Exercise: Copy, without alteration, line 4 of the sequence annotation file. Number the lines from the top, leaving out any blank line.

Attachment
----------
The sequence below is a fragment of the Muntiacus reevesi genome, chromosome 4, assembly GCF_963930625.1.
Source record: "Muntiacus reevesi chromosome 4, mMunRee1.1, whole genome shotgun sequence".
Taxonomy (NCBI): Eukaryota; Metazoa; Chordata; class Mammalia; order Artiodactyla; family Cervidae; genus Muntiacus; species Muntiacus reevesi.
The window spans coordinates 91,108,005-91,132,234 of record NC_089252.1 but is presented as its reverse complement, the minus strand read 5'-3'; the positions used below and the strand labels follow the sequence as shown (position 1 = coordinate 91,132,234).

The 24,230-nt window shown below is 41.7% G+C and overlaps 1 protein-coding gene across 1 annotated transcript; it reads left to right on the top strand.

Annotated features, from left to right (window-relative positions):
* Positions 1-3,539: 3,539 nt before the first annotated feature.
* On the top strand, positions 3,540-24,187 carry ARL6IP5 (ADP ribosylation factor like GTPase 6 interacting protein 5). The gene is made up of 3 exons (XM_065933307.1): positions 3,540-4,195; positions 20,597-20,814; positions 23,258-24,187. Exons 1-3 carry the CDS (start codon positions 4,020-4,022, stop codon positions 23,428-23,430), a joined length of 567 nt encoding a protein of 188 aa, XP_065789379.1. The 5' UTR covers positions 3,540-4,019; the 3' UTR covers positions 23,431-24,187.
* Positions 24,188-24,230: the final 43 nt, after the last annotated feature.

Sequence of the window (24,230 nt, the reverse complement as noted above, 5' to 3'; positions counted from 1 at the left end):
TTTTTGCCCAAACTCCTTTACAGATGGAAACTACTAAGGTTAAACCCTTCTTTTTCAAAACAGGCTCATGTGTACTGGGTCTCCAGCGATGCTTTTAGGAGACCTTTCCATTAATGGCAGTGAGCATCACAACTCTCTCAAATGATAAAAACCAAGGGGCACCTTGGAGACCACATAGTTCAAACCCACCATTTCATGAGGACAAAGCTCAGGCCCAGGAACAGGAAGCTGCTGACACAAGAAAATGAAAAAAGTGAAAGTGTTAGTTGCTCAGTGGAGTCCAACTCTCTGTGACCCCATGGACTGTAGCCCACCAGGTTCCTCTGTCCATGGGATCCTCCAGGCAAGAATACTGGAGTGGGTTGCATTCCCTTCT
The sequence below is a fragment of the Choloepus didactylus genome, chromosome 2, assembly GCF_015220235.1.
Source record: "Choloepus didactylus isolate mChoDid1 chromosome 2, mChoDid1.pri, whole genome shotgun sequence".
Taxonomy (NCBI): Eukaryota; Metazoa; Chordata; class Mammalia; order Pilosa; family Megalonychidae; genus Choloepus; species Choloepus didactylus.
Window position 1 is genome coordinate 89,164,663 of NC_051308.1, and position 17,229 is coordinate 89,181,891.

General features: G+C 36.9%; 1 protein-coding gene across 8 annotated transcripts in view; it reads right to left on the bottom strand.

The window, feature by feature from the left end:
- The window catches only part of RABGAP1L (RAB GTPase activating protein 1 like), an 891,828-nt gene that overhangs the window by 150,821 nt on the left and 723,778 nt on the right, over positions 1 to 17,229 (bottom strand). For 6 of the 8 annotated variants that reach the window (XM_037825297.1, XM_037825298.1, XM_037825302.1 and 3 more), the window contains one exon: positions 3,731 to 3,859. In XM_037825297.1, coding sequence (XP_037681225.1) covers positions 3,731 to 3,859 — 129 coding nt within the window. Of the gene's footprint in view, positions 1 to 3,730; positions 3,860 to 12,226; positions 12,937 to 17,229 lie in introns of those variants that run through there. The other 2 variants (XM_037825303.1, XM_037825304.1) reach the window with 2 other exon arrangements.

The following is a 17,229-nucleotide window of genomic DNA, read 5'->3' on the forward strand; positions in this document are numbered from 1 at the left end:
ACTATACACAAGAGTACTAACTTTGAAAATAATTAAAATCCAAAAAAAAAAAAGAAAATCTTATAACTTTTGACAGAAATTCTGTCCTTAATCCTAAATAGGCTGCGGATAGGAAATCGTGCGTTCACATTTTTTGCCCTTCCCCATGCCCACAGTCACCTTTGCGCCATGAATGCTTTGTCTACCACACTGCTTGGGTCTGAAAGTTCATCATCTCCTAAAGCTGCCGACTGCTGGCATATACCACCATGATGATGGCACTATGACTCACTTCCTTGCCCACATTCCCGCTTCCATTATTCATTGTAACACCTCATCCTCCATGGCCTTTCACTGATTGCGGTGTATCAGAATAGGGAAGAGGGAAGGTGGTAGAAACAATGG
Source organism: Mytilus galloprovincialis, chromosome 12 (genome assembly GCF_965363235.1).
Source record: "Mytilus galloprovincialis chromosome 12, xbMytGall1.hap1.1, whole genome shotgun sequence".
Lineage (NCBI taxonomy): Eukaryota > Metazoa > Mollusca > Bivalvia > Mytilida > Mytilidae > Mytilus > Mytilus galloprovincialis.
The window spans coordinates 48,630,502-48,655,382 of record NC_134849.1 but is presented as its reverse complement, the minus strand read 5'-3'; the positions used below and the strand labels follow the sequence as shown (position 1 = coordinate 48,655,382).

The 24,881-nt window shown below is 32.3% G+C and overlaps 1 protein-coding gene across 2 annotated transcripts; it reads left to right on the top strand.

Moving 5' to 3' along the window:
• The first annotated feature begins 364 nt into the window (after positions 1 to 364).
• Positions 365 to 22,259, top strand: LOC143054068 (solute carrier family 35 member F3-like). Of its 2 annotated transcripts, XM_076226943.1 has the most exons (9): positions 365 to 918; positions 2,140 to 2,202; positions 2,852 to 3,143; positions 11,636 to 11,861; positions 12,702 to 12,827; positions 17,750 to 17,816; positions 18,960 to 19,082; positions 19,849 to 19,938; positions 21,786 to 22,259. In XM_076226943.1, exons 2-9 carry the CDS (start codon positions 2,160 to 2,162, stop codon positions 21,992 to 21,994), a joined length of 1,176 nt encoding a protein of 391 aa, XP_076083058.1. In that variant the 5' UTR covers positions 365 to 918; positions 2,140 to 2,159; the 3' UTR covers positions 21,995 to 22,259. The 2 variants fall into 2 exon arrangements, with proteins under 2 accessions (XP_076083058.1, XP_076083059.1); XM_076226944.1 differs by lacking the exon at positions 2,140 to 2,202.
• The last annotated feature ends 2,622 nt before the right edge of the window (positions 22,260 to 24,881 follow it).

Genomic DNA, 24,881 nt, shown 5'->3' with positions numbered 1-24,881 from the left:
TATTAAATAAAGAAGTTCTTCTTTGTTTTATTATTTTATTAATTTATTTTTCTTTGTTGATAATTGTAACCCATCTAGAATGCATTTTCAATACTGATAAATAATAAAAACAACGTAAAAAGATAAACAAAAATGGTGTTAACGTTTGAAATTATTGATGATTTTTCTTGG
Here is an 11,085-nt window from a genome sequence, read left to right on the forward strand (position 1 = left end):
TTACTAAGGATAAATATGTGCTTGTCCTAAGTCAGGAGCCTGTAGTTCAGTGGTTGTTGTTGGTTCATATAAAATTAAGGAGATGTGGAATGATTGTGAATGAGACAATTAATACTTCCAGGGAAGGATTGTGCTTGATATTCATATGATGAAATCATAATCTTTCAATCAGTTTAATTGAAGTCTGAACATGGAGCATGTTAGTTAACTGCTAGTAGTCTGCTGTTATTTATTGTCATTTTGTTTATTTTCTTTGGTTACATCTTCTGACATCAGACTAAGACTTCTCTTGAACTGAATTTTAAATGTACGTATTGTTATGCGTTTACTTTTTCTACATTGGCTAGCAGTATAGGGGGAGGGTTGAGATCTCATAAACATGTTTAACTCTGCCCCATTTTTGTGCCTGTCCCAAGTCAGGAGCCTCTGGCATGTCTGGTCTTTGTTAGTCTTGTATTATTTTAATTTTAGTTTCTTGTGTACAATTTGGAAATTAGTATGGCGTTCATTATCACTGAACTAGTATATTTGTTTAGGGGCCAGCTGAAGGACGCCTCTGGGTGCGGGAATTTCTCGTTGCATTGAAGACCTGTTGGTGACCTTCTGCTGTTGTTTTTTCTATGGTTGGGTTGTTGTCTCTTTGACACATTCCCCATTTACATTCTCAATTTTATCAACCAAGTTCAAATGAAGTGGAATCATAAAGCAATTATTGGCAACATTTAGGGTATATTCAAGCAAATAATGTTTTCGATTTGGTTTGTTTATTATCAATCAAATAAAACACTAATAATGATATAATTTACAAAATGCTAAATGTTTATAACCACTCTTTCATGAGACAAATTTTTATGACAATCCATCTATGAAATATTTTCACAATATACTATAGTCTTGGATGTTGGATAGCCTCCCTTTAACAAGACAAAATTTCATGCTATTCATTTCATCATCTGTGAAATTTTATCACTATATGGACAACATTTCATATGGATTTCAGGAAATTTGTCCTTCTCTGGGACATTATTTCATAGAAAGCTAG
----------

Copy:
The window spans coordinates 91,108,005-91,132,234 of record NC_089252.1 but is presented as its reverse complement, the minus strand read 5'-3'; the positions used below and the strand labels follow the sequence as shown (position 1 = coordinate 91,132,234).